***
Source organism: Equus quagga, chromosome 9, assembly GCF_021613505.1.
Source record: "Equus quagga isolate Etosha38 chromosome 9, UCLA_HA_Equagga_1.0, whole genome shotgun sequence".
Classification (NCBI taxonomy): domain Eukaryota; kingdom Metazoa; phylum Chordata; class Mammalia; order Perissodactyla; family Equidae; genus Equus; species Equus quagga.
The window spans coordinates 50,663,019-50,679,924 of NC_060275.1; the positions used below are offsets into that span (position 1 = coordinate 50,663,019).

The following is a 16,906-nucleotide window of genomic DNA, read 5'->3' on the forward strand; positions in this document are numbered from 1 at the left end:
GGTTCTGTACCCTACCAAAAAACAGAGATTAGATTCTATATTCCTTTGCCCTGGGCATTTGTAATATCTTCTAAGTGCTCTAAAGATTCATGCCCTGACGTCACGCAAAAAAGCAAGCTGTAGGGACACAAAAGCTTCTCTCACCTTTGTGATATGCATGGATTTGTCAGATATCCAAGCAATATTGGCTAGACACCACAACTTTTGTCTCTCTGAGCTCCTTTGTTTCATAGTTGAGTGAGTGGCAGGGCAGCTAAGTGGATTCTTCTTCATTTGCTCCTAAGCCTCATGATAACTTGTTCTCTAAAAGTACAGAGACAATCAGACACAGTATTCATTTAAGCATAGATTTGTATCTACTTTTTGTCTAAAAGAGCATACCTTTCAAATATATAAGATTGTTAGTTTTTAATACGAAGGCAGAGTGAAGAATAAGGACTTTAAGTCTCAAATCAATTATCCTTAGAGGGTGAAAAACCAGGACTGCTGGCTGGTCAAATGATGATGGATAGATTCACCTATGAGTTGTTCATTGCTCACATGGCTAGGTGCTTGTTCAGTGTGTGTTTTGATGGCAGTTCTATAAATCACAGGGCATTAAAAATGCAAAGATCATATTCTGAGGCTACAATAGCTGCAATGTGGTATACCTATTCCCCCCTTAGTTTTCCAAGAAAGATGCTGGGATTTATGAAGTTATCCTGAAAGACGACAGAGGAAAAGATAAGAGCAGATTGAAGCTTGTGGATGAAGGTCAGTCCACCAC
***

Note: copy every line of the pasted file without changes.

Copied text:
Source organism: Equus quagga, chromosome 9, assembly GCF_021613505.1.
Source record: "Equus quagga isolate Etosha38 chromosome 9, UCLA_HA_Equagga_1.0, whole genome shotgun sequence".
Classification (NCBI taxonomy): domain Eukaryota; kingdom Metazoa; phylum Chordata; class Mammalia; order Perissodactyla; family Equidae; genus Equus; species Equus quagga.
The window spans coordinates 50,663,019-50,679,924 of NC_060275.1; the positions used below are offsets into that span (position 1 = coordinate 50,663,019).

The following is a 16,906-nucleotide window of genomic DNA, read 5'->3' on the forward strand; positions in this document are numbered from 1 at the left end:
GGTTCTGTACCCTACCAAAAAACAGAGATTAGATTCTATATTCCTTTGCCCTGGGCATTTGTAATATCTTCTAAGTGCTCTAAAGATTCATGCCCTGACGTCACGCAAAAAAGCAAGCTGTAGGGACACAAAAGCTTCTCTCACCTTTGTGATATGCATGGATTTGTCAGATATCCAAGCAATATTGGCTAGACACCACAACTTTTGTCTCTCTGAGCTCCTTTGTTTCATAGTTGAGTGAGTGGCAGGGCAGCTAAGTGGATTCTTCTTCATTTGCTCCTAAGCCTCATGATAACTTGTTCTCTAAAAGTACAGAGACAATCAGACACAGTATTCATTTAAGCATAGATTTGTATCTACTTTTTGTCTAAAAGAGCATACCTTTCAAATATATAAGATTGTTAGTTTTTAATACGAAGGCAGAGTGAAGAATAAGGACTTTAAGTCTCAAATCAATTATCCTTAGAGGGTGAAAAACCAGGACTGCTGGCTGGTCAAATGATGATGGATAGATTCACCTATGAGTTGTTCATTGCTCACATGGCTAGGTGCTTGTTCAGTGTGTGTTTTGATGGCAGTTCTATAAATCACAGGGCATTAAAAATGCAAAGATCATATTCTGAGGCTACAATAGCTGCAATGTGGTATACCTATTCCCCCCTTAGTTTTCCAAGAAAGATGCTGGGATTTATGAAGTTATCCTGAAAGACGACAGAGGAAAAGATAAGAGCAGATTGAAGCTTGTGGATGAAGGTCAGTCCACCAC